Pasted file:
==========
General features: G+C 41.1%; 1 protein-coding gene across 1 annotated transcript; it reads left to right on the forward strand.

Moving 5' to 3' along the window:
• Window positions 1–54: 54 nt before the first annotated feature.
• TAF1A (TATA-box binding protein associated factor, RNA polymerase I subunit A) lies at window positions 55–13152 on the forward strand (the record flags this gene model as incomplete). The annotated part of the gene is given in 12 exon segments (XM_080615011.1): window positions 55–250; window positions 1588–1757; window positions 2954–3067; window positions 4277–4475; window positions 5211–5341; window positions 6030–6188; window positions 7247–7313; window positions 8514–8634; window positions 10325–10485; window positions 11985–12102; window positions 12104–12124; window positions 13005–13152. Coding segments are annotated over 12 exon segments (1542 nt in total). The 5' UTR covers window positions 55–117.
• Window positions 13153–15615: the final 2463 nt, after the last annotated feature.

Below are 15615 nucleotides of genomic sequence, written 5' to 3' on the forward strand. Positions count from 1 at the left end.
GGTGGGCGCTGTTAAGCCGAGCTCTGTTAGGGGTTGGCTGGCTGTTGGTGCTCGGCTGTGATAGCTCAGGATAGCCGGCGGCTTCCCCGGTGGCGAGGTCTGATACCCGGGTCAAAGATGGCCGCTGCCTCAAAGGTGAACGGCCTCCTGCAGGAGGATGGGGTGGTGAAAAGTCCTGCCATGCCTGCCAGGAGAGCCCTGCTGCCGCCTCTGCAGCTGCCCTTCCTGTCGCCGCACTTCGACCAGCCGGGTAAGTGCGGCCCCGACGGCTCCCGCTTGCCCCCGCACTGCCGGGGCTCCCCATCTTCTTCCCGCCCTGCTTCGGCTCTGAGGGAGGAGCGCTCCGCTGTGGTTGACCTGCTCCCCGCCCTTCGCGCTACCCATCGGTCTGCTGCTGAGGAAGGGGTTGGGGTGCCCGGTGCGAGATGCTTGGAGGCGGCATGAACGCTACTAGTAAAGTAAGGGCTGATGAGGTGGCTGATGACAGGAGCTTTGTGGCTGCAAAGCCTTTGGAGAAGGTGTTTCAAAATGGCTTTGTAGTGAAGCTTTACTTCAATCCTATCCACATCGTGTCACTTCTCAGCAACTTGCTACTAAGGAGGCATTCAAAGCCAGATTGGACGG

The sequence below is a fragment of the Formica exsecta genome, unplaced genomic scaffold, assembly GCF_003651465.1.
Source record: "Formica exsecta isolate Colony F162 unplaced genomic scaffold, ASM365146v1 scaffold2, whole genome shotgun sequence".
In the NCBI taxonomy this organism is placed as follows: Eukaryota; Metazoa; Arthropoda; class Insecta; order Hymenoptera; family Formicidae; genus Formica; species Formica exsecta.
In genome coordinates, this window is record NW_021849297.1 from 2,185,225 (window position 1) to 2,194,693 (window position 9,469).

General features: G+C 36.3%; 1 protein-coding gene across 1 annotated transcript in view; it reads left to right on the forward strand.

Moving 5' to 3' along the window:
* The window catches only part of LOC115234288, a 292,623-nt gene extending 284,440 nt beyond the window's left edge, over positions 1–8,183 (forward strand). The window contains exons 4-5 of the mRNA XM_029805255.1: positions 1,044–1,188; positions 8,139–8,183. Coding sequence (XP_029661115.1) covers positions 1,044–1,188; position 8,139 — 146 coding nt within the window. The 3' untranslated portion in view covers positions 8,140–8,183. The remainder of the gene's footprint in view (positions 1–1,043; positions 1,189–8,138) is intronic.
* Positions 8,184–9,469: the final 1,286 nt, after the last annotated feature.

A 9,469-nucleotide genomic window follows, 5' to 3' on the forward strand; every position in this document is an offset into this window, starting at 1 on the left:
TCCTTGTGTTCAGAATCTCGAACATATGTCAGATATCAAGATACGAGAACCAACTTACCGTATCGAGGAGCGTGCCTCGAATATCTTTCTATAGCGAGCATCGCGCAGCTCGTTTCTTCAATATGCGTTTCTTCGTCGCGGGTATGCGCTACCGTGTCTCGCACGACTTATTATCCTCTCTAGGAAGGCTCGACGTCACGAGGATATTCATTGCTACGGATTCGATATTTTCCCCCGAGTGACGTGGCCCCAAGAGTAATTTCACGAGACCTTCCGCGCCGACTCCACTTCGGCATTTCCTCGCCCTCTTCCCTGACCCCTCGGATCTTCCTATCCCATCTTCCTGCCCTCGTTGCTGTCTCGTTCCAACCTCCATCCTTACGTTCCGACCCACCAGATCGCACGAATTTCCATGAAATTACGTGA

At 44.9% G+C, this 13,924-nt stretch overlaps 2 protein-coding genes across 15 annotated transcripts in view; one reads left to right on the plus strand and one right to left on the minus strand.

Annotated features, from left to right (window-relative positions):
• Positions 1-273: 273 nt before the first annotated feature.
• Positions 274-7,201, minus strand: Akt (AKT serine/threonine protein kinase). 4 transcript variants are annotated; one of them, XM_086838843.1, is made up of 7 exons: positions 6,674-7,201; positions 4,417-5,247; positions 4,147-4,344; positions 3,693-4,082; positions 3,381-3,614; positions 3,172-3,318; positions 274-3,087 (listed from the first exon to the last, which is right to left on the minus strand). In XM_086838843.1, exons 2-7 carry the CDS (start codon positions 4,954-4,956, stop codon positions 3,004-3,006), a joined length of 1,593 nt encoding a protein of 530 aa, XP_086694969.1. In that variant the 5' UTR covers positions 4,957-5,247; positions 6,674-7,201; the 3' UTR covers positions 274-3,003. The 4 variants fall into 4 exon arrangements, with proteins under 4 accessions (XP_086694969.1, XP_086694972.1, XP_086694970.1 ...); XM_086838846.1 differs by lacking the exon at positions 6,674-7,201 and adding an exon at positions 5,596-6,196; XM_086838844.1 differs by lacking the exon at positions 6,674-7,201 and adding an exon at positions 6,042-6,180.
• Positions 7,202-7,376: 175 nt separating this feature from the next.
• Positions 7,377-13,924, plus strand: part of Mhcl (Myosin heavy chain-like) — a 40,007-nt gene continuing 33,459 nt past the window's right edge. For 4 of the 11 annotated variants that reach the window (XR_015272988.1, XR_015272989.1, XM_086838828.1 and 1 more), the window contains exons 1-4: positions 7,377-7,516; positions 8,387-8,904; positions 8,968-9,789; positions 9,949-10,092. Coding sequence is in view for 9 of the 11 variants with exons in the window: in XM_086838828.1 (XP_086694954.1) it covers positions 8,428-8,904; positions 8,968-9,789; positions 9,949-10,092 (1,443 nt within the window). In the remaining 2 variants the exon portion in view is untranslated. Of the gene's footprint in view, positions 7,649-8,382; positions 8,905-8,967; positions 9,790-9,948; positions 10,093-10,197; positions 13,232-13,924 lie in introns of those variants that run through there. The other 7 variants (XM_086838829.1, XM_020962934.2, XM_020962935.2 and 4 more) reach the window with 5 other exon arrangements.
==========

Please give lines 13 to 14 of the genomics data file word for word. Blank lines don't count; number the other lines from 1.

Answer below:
Moving 5' to 3' along the window:
* The window catches only part of LOC115234288, a 292,623-nt gene extending 284,440 nt beyond the window's left edge, over positions 1–8,183 (forward strand). The window contains exons 4-5 of the mRNA XM_029805255.1: positions 1,044–1,188; positions 8,139–8,183. Coding sequence (XP_029661115.1) covers positions 1,044–1,188; position 8,139 — 146 coding nt within the window. The 3' untranslated portion in view covers positions 8,140–8,183. The remainder of the gene's footprint in view (positions 1–1,043; positions 1,189–8,138) is intronic.